This week, Josh from Holy Trinity Boar Lane has kindly written a blog for us about the upcoming Week of Prayer for Church Unity…
This week, we mark the Week of Prayer for Christian Unity. In this week, we celebrate that whilst the different denominations of the Church disagree on many things, ultimately, there is more that unites us than divides us. We commit to praying together that we men and women throughout the Church might come together to serve God’s kingdom, and recognise that there is only one Church; the Church of Jesus Christ (Ephesians 4:4).
This year, I have been particularly struck by how important it is to lay aside our differences, for the sake of God’s kingdom. Before I had even arrived in Leeds, I was met with an email from the city centre Methodist minister, David Goodall, who wanted to welcome me to the city and wondered if he could show me the best coffee spots in the city centre. It was a difficult offer to turn down!
I am an ordained Anglican priest, leading Holy Trinity Boar Lane, a new community of city centre workers in the heart of the city of Leeds. Holy Trinity Boar Lane exists to equip to follow Jesus faithfully in their places of work, praying that God would transform workplaces throughout the city centre. David is an ordained Methodist minister, working with Leeds Sanctuary and aiming to create an intentional discipleship community in the city centre, based around Leeds Dock. Clearly, we have much in common in our joint vision to see God transform the city of Leeds.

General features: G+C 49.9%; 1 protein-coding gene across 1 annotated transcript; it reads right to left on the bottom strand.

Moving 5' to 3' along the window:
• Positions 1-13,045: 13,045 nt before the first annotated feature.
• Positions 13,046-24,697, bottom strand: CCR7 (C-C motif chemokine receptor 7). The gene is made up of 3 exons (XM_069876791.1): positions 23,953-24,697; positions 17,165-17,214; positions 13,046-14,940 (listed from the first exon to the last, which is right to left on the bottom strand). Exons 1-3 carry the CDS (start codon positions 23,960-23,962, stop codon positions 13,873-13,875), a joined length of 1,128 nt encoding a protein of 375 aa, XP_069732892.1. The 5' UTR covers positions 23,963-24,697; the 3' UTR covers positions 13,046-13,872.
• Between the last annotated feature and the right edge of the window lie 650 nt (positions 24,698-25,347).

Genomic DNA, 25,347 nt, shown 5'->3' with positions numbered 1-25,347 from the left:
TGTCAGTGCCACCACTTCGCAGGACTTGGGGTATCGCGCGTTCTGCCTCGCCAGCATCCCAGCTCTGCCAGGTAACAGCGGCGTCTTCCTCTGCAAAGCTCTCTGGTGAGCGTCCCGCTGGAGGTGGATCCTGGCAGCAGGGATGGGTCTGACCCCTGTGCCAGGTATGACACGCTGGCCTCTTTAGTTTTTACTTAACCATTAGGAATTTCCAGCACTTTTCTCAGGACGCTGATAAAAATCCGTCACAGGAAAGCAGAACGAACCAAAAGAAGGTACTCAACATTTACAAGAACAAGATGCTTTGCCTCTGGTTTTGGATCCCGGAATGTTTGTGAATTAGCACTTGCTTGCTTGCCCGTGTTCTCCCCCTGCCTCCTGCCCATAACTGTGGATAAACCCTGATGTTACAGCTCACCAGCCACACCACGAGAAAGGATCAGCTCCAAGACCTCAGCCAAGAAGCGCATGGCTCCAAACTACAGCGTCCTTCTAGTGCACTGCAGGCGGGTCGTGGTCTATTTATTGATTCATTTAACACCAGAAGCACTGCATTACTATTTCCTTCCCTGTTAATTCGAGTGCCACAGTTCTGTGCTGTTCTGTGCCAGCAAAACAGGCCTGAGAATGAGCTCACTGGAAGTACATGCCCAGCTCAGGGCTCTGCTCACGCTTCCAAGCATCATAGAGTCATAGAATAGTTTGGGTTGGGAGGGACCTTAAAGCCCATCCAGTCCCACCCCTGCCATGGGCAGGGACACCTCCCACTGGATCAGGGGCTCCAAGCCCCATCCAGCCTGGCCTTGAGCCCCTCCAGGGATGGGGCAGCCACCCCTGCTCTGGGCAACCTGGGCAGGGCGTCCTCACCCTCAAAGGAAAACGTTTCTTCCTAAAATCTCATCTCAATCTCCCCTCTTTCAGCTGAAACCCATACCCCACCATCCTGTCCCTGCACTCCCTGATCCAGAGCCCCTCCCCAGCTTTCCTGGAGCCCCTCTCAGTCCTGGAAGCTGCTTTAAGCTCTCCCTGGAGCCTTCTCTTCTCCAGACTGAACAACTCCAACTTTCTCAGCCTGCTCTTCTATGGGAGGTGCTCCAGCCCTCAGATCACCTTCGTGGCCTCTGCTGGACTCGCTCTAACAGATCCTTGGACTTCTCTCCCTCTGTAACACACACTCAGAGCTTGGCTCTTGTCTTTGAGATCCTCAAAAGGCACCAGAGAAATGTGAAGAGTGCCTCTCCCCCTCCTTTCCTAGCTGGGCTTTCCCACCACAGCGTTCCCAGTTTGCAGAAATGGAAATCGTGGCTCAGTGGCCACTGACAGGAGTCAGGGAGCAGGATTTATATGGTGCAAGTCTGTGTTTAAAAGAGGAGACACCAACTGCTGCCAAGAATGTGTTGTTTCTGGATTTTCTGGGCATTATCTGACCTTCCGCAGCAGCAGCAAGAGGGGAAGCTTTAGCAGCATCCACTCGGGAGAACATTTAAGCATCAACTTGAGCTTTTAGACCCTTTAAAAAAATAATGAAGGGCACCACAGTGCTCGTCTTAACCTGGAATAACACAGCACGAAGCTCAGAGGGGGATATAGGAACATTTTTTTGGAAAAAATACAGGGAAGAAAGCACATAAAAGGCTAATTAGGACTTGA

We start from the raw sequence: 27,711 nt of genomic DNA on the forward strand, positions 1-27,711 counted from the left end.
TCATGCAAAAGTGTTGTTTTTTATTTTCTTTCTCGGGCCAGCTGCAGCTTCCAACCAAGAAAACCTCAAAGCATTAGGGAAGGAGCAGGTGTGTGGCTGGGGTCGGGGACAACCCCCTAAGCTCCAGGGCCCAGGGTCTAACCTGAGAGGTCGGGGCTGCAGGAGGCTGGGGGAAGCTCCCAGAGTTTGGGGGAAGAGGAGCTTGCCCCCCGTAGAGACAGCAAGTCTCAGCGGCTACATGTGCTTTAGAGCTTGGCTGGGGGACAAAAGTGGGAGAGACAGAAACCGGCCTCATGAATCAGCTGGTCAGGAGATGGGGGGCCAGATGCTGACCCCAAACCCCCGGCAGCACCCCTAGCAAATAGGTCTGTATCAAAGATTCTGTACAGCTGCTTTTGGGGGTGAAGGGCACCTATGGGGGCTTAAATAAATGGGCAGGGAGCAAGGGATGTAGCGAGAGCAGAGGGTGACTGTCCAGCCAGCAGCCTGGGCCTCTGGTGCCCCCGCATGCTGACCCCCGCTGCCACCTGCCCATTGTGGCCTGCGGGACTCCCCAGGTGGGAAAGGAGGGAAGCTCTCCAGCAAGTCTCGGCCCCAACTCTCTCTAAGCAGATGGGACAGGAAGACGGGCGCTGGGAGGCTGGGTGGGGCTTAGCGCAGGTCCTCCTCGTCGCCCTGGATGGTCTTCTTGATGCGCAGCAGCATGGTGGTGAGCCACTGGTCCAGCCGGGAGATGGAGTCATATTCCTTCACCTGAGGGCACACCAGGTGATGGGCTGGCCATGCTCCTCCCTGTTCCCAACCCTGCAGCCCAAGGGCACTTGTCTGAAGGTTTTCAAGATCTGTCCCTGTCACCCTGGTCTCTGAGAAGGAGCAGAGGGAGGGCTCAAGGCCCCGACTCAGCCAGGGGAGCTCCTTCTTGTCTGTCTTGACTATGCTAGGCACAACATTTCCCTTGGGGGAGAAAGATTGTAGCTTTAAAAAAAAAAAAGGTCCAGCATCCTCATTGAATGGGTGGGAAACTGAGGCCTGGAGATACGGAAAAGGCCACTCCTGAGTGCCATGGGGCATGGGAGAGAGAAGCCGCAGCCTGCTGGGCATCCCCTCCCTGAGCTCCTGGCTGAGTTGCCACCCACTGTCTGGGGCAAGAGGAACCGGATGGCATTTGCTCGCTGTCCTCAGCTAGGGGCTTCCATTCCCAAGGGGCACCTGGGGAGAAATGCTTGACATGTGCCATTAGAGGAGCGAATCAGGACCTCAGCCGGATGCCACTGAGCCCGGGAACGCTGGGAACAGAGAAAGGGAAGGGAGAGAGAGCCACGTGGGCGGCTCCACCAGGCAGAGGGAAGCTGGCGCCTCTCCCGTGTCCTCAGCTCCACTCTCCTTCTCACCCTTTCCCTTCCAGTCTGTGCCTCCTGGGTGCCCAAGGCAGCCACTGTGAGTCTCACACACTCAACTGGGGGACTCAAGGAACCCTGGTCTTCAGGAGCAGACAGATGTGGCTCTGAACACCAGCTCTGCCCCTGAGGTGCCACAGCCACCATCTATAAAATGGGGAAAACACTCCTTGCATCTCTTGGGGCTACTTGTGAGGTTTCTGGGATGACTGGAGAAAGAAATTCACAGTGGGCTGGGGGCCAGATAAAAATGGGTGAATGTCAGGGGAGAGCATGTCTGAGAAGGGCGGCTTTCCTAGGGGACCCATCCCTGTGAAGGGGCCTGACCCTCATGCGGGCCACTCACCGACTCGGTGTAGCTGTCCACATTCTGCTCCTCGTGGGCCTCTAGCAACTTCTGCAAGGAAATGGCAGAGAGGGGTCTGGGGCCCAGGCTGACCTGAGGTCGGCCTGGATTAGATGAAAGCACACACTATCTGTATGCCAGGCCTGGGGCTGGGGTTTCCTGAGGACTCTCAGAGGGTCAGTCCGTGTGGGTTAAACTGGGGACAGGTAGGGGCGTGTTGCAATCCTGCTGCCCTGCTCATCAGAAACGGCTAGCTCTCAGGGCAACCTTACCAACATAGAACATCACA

Sadly though, it is often those with similar values or overlapping vision that end up in the most bitter ministerial turf wars. Sometimes, the presence of others feels threatening and working together can feel like a competition. We may be left wondering: What if they poach people who really should come to my Church? How can we possibly work together when we believe different things? Or, what if I invite people to their services and they turn out to be terrible?! I confess, to my shame, that I have asked these questions to myself on my occasions in the past (but not of David, or Leeds Sanctuary!)
This is not just a vice of ordained ministers either; many of us will know people who believe different things, or who come from different traditions and feel threatened and insecure about confronting our differences. We are all the poorer when we turn down the hand of friendship because of our own insecurities and fears.
David’s extension of friendship (including buying me many excellent cups of coffee) and his desire to partner together to serve God’s kingdom has been such a blessing to me over these past months. Rather than wondering how we might compete for the same space and serve the same people, we have been able to dream together about what God might do in our city, we have been able to encourage and challenge one another in sharing many of the same challenges, and we have been able to work together to serve the one Church.
In this week of prayer for Christian unity we have the opportunity to ask ourselves: Who might we have overlooked because of their differences? Where might we find sources of encouragement, friendship and partnership in those from different backgrounds? And how might we have a vision for the Church that is bigger than our denominations and traditions?